Nailbiter #1

Nailbiter just recently came out from image and the first issue sold out immediately. It is written by Joshua (Ghosted) Williamson and drawn by Mike Henderson. What really grabbed me about this book was not so much the first issue as the premise of the story. A small town in Oregon has produced 16 of America’s many violent serial killers. An FBI agent is identified to find out what about this town has made so numerous killers, but the FBI agent goes missing and an NSA agent (and pal of the missing FBI Agent) should work with the famed serial killer Edward (Nailbiter) Warren to find the missing FBI agent. and thus starts the first issue. This first issue is a real attention grabber and is very well done. I just hope as the story develops it does not go the path of Ghosted, where I loved the first story arc but felt it lost some of its charm with the second arc. but having read this first issue I am prepared to come back for at least the first arc of this new book.

Southern Bastards #1

Southern Bastards is by Jason Aaron and Jason Latour and is also from Image. While only the first issue of this book is out I loved it so much I am prepared to recommend it based on the opening shot. The basic story is about Earl Tubbs who returns to his home town of Craw County, Alabama, after numerous years and things are not going well. He is there just to take care of some family company but alas, it turns out there is a lot of unfinished company in this small town. At first read, this story reminds me of Scalped set in the South, but after a second reading I think this book is going to be as good as Scalped (which I loved and the complete story is available in ten trade paperbacks), but will go in a very different direction. having lived in the south for numerous years, this book rings true with the setting and the personalities. I am greatly looking forward to future issues.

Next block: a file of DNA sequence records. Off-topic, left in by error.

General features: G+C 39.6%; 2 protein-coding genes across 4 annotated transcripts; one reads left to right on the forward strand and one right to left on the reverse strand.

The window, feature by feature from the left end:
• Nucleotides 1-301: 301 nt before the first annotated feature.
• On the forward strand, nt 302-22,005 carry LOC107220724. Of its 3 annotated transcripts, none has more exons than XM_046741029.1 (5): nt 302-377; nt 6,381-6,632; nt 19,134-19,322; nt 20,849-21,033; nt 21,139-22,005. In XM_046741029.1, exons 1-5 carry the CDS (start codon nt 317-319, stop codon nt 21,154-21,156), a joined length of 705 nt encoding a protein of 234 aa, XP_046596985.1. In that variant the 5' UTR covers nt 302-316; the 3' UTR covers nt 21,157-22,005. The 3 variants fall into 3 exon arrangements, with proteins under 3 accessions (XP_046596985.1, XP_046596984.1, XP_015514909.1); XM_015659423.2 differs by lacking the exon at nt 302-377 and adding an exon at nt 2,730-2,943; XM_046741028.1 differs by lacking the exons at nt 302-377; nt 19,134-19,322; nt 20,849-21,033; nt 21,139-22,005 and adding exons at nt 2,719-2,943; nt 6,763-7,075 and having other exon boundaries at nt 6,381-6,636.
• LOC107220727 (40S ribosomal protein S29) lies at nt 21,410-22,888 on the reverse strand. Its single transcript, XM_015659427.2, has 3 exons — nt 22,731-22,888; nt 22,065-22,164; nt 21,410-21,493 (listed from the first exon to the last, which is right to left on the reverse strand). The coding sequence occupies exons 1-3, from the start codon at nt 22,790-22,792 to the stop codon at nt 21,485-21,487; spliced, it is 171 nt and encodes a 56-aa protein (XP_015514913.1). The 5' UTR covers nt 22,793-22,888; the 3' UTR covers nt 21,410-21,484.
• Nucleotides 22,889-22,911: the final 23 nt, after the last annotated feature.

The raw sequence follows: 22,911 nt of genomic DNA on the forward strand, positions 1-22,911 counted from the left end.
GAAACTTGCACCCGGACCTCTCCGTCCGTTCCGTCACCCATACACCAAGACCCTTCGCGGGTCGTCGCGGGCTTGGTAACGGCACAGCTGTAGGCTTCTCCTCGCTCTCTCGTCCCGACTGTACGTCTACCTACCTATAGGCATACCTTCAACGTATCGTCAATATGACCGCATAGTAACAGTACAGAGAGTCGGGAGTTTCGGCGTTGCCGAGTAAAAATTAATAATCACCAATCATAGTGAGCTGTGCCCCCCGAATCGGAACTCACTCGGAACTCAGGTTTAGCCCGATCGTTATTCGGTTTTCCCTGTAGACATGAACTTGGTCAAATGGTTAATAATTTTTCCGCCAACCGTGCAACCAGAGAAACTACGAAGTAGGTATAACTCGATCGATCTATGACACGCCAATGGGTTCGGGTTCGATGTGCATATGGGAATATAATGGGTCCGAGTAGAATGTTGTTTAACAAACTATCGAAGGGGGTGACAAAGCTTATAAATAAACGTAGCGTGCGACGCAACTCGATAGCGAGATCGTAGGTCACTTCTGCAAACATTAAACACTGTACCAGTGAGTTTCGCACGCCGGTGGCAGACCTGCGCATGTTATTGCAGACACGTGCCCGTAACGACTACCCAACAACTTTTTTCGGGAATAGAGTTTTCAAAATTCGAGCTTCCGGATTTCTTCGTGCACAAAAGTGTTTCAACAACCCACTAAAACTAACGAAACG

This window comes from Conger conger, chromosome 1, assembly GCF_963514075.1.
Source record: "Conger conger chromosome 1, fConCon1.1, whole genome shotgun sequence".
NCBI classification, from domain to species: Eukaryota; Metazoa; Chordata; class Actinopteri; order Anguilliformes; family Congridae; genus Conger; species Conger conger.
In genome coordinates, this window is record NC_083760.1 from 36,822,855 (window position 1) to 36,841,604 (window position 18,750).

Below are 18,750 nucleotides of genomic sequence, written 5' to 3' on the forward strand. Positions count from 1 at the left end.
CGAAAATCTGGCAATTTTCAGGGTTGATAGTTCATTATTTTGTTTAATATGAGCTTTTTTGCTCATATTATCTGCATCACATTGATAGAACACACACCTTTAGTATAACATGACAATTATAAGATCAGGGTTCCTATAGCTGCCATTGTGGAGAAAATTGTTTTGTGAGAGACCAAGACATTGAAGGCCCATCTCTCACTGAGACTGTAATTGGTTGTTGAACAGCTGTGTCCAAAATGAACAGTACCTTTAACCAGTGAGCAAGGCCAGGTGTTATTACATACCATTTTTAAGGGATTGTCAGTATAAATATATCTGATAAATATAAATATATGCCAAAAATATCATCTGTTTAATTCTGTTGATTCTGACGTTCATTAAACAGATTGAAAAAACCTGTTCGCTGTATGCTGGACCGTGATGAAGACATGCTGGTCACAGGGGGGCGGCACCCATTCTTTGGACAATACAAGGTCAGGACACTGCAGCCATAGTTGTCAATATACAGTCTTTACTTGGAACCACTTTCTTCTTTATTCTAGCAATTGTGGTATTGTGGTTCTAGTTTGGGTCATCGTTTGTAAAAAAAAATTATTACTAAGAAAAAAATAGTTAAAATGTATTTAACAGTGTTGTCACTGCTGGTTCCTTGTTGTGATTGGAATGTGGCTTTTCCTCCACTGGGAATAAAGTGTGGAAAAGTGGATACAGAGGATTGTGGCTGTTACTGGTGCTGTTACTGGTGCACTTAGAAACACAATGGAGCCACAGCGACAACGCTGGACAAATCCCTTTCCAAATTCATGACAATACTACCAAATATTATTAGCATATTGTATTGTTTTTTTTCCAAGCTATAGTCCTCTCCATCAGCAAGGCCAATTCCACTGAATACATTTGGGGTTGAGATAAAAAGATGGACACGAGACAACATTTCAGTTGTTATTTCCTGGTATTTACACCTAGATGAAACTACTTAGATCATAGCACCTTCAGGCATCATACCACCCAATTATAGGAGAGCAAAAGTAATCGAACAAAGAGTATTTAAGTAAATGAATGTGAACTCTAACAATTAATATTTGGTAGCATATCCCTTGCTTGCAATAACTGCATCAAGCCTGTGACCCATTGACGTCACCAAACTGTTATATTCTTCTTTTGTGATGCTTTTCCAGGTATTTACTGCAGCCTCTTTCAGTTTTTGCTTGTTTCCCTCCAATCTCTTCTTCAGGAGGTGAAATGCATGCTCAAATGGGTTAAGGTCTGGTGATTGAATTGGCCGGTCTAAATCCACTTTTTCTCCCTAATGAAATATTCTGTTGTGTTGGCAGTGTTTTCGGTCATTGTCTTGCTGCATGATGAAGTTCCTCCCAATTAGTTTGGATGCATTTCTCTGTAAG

Fantastic four Vol. 10 SC

I would also like to mention this time out marvel Masterworks: wonderful four Vol. 10 softcover. This collection completes Stan Lee and Jack Kirby’s run on wonderful Four. I would highly recommend all of the volumes prior to this as Lee and Kirby’s run on FF is one of the most creative and best in comics history. While it could be argued the end of their run was a bit weaker than their earlier work, it still has a vibrancy and charm you do not see much anymore. This collection also includes the two issues John Romita did following Kirby and the lost adventure which was an unfinished Lee/Kirby issue that marvel went back and finished and released a number of years ago. This is a very good end cap to one of the greatest runs on the World’s greatest Comic.

All of the books this time out are terrific reading and I would highly recommend. As always, everything written here is my opinion and in no way reflects the thoughts or opinions of the Westfield company or their employees. I welcome feedback, or disagreements, to what I have written at Please, let me know if you agree or disagree. Honest. Till next time.

Thank you.